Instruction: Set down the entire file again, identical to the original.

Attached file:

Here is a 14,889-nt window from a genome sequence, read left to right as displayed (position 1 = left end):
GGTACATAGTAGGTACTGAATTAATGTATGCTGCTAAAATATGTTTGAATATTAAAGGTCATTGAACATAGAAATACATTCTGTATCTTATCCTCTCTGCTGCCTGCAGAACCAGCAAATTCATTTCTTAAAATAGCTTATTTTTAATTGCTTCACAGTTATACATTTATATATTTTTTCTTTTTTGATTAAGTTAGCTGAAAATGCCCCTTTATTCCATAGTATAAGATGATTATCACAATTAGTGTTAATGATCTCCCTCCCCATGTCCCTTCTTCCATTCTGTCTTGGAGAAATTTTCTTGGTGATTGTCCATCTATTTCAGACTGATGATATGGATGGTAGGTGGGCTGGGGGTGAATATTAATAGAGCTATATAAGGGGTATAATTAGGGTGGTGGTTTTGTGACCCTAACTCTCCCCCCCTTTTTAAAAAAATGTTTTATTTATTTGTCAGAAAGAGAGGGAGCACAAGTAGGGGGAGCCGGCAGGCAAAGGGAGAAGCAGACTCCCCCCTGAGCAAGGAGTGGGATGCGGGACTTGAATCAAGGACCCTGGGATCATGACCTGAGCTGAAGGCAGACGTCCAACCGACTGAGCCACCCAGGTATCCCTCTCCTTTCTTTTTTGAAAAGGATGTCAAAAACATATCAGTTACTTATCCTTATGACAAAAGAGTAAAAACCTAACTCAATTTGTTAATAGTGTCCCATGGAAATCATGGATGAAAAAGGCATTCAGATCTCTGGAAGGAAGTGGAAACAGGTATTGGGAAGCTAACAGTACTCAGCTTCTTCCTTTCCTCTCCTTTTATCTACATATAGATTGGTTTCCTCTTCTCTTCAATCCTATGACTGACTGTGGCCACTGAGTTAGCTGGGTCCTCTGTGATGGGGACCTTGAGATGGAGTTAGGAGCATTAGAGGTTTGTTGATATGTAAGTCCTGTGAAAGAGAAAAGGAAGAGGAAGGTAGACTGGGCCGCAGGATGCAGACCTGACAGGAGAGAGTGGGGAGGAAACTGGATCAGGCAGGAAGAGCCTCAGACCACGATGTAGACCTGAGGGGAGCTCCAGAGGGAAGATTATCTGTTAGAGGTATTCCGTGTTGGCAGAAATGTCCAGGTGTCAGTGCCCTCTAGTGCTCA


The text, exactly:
Here is a 14,889-nt window from a genome sequence, read left to right as displayed (position 1 = left end):
GGTACATAGTAGGTACTGAATTAATGTATGCTGCTAAAATATGTTTGAATATTAAAGGTCATTGAACATAGAAATACATTCTGTATCTTATCCTCTCTGCTGCCTGCAGAACCAGCAAATTCATTTCTTAAAATAGCTTATTTTTAATTGCTTCACAGTTATACATTTATATATTTTTTCTTTTTTGATTAAGTTAGCTGAAAATGCCCCTTTATTCCATAGTATAAGATGATTATCACAATTAGTGTTAATGATCTCCCTCCCCATGTCCCTTCTTCCATTCTGTCTTGGAGAAATTTTCTTGGTGATTGTCCATCTATTTCAGACTGATGATATGGATGGTAGGTGGGCTGGGGGTGAATATTAATAGAGCTATATAAGGGGTATAATTAGGGTGGTGGTTTTGTGACCCTAACTCTCCCCCCCTTTTTAAAAAAATGTTTTATTTATTTGTCAGAAAGAGAGGGAGCACAAGTAGGGGGAGCCGGCAGGCAAAGGGAGAAGCAGACTCCCCCCTGAGCAAGGAGTGGGATGCGGGACTTGAATCAAGGACCCTGGGATCATGACCTGAGCTGAAGGCAGACGTCCAACCGACTGAGCCACCCAGGTATCCCTCTCCTTTCTTTTTTGAAAAGGATGTCAAAAACATATCAGTTACTTATCCTTATGACAAAAGAGTAAAAACCTAACTCAATTTGTTAATAGTGTCCCATGGAAATCATGGATGAAAAAGGCATTCAGATCTCTGGAAGGAAGTGGAAACAGGTATTGGGAAGCTAACAGTACTCAGCTTCTTCCTTTCCTCTCCTTTTATCTACATATAGATTGGTTTCCTCTTCTCTTCAATCCTATGACTGACTGTGGCCACTGAGTTAGCTGGGTCCTCTGTGATGGGGACCTTGAGATGGAGTTAGGAGCATTAGAGGTTTGTTGATATGTAAGTCCTGTGAAAGAGAAAAGGAAGAGGAAGGTAGACTGGGCCGCAGGATGCAGACCTGACAGGAGAGAGTGGGGAGGAAACTGGATCAGGCAGGAAGAGCCTCAGACCACGATGTAGACCTGAGGGGAGCTCCAGAGGGAAGATTATCTGTTAGAGGTATTCCGTGTTGGCAGAAATGTCCAGGTGTCAGTGCCCTCTAGTGCTCA